A reason for this impossibility of capture is perhaps because we are mistakenly focusing on a specific expression as a tying down of an abstract concept. Instead, it is the abstract or conceptual form that is the diagram, with Hooke’s drawings providing a cartographic realisation that points to it. This is in line with the Deleuzian concept of the diagram, which “marks a zone of abstraction in which concrete systems shed their specificity and interact on the level of pure function”33 – Jakub Zdebik, Deleuze and the Diagram: Aesthetic Threads in Visual Organization (London: Bloomsbury Academic, 2012), p. 23 - the diagram displays such functions of a system, but does not resemble it in its particularities or as imitations. Instead of a previously supposed representational element, the diagram “maps out possibilities prior to their appearance, their representation”.44 – Ibid, p.1 - Jakub Zdebik explains that the concept of the diagram, and its mapping out of possibilities prior to appearance, is defined in two ways: first is an informal dimension, and then a display of relations as pure functions. The informal dimension involves a splitting into two heterogeneous forms: ‘discursive’ (which involve statements, such as ‘penal law’) and ‘non-discursive’ formations (environment, e.g. prisons) - the abstract function is what links the two incongruous systems together, and in doing so points to an informal dimension of intermingling functions. The diagram as display of relations as pure functions operates within this informal dimension, and can transfer from one system to the next, for example as a diagram of surveillance that operates in heterogeneous systems (school, prison etc), without physical transfer but instead through a transfer of relationship, of function. (pp. 1 - 23) The diagram is an informal dimension that exists of abstract functions linking incongruous systems together, and the way in which these abstract functions can transfer between heterogeneous systems - it is the very abstraction of the diagram that allows its application into heterogeneous situations. A diagram is therefore not specific. Its passing from one form to another and the intermingling with other functions leads to the diagram not simply being a model that traces similarities between things, but instead acts as a “generative device”.55 – Ibid, p.5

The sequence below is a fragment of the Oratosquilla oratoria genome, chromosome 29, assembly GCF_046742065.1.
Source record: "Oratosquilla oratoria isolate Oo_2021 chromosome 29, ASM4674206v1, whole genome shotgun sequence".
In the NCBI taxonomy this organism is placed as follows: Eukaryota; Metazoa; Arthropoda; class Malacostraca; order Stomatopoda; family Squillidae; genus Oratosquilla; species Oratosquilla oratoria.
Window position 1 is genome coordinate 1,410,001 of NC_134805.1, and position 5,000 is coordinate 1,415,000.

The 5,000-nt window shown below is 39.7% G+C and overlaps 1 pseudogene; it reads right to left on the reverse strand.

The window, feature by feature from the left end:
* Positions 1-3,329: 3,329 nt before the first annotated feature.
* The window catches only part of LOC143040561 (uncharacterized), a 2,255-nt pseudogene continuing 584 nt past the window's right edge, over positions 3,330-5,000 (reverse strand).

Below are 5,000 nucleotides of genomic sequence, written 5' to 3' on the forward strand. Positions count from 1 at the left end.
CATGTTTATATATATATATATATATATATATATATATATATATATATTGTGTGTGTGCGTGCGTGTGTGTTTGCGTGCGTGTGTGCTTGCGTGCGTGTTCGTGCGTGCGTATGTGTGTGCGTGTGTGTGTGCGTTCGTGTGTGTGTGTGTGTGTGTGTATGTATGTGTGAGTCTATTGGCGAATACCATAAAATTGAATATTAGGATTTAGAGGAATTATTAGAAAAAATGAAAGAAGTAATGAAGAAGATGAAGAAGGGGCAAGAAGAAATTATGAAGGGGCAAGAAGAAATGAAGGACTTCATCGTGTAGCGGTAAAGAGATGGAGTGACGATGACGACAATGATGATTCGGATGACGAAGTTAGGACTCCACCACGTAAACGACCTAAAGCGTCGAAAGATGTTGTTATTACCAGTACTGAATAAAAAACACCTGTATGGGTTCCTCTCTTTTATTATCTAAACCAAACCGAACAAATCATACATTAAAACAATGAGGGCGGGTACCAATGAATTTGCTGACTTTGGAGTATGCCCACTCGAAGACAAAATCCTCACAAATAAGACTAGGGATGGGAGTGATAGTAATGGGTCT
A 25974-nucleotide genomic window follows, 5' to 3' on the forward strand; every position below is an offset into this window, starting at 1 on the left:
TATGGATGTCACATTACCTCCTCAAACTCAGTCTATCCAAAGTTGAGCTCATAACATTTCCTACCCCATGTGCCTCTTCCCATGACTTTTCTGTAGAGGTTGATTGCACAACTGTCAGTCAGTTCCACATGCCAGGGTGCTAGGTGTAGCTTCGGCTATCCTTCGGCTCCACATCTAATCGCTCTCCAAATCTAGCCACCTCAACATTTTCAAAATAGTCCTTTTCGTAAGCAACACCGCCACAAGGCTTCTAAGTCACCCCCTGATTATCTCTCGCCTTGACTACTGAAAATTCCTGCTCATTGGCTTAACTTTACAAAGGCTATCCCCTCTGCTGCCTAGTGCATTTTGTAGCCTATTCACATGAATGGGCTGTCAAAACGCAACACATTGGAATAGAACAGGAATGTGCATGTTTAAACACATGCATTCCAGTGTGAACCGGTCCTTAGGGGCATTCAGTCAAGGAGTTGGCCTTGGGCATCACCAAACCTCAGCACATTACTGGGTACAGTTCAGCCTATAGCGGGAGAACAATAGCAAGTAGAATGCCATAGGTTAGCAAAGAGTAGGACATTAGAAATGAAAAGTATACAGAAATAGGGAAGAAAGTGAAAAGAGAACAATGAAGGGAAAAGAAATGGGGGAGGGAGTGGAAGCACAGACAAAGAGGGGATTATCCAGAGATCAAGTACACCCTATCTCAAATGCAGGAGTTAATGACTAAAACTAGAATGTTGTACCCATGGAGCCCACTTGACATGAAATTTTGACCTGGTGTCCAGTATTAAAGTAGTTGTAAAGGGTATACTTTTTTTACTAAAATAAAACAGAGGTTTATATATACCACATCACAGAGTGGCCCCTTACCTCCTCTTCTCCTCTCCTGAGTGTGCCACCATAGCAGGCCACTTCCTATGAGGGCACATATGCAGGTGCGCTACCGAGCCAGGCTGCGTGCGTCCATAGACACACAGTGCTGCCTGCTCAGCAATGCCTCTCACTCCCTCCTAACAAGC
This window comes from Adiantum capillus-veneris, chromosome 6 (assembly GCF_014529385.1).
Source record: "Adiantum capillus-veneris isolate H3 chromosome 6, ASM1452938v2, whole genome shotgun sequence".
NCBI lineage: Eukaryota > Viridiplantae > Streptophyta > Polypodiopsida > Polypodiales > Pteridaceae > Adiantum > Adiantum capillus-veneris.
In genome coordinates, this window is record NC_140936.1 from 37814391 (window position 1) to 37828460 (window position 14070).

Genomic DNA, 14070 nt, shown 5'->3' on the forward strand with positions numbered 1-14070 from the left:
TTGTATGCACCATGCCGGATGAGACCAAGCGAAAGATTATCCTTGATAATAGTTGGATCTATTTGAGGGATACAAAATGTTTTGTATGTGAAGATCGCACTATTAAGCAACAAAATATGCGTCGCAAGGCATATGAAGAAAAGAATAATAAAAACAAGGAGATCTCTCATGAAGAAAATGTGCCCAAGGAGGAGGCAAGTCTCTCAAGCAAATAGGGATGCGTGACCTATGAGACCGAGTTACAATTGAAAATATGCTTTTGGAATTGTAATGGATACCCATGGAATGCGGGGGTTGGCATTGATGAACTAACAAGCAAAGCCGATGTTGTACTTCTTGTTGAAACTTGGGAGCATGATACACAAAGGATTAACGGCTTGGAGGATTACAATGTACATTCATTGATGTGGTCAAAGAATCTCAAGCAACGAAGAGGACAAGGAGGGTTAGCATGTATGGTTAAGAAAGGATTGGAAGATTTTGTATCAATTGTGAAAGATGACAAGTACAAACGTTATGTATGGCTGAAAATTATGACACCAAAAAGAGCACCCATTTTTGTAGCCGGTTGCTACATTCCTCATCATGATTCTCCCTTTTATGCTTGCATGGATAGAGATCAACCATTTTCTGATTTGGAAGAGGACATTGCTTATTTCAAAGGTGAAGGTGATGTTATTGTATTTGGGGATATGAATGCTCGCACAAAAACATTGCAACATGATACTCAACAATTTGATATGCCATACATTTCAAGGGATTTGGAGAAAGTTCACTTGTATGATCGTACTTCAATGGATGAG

This brings a complex relationship between this abstract, generative, diagram and the image. As the diagram is non-representational, and due to its elusive nature, “it needs to be embodied in some kind of image so that it can be grasped”.66 – Ibid, p.23. A resistance to grasping can be found in leg 4 Two of the embodying ways that Jakub Zdebik discusses are architectural and cartographic representations, which help give some form of approximate image: “These two spatial markers are important because they are an attempt to capture the fluid and unstable dimension of the diagram”.77 – Ibid, pp.7-8 Yet the attempt always falls short - abstraction, as expected, is not fully capturable; something leaks. The drawing stalls somewhere between the lines - it is not wholly representational, as it cannot capture the abstract in full and, for practical reasons, it needs to be kept comprehensible to a viewer; it is not completely abstract, so that it can communicate some actual information.